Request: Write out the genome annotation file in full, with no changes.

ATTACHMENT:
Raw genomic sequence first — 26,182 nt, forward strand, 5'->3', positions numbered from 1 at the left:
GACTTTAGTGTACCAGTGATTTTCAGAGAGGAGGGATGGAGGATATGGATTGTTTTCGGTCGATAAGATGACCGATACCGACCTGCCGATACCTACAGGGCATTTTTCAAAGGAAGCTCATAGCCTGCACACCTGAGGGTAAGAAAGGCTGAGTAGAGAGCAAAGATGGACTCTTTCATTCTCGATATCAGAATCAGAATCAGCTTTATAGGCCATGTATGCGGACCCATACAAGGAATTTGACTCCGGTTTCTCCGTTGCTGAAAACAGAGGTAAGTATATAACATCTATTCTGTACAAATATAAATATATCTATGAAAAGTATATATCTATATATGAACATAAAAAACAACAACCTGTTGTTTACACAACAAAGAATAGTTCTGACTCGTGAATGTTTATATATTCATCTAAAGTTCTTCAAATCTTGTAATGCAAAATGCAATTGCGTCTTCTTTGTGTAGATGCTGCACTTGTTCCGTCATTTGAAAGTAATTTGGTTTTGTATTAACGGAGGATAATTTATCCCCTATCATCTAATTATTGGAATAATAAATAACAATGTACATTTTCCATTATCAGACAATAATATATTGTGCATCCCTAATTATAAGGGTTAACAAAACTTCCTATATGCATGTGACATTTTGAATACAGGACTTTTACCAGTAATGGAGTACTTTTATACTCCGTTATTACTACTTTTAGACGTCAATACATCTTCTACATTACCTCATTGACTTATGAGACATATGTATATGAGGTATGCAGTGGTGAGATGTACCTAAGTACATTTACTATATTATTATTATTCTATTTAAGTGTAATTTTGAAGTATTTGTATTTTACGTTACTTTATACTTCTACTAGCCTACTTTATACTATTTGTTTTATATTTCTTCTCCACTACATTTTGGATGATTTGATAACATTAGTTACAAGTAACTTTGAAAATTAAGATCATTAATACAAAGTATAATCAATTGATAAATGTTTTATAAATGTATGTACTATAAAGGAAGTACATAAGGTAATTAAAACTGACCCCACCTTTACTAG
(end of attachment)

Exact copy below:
Raw genomic sequence first — 26,182 nt, forward strand, 5'->3', positions numbered from 1 at the left:
GACTTTAGTGTACCAGTGATTTTCAGAGAGGAGGGATGGAGGATATGGATTGTTTTCGGTCGATAAGATGACCGATACCGACCTGCCGATACCTACAGGGCATTTTTCAAAGGAAGCTCATAGCCTGCACACCTGAGGGTAAGAAAGGCTGAGTAGAGAGCAAAGATGGACTCTTTCATTCTCGATATCAGAATCAGAATCAGCTTTATAGGCCATGTATGCGGACCCATACAAGGAATTTGACTCCGGTTTCTCCGTTGCTGAAAACAGAGGTAAGTATATAACATCTATTCTGTACAAATATAAATATATCTATGAAAAGTATATATCTATATATGAACATAAAAAACAACAACCTGTTGTTTACACAACAAAGAATAGTTCTGACTCGTGAATGTTTATATATTCATCTAAAGTTCTTCAAATCTTGTAATGCAAAATGCAATTGCGTCTTCTTTGTGTAGATGCTGCACTTGTTCCGTCATTTGAAAGTAATTTGGTTTTGTATTAACGGAGGATAATTTATCCCCTATCATCTAATTATTGGAATAATAAATAACAATGTACATTTTCCATTATCAGACAATAATATATTGTGCATCCCTAATTATAAGGGTTAACAAAACTTCCTATATGCATGTGACATTTTGAATACAGGACTTTTACCAGTAATGGAGTACTTTTATACTCCGTTATTACTACTTTTAGACGTCAATACATCTTCTACATTACCTCATTGACTTATGAGACATATGTATATGAGGTATGCAGTGGTGAGATGTACCTAAGTACATTTACTATATTATTATTATTCTATTTAAGTGTAATTTTGAAGTATTTGTATTTTACGTTACTTTATACTTCTACTAGCCTACTTTATACTATTTGTTTTATATTTCTTCTCCACTACATTTTGGATGATTTGATAACATTAGTTACAAGTAACTTTGAAAATTAAGATCATTAATACAAAGTATAATCAATTGATAAATGTTTTATAAATGTATGTACTATAAAGGAAGTACATAAGGTAATTAAAACTGACCCCACCTTTACTAG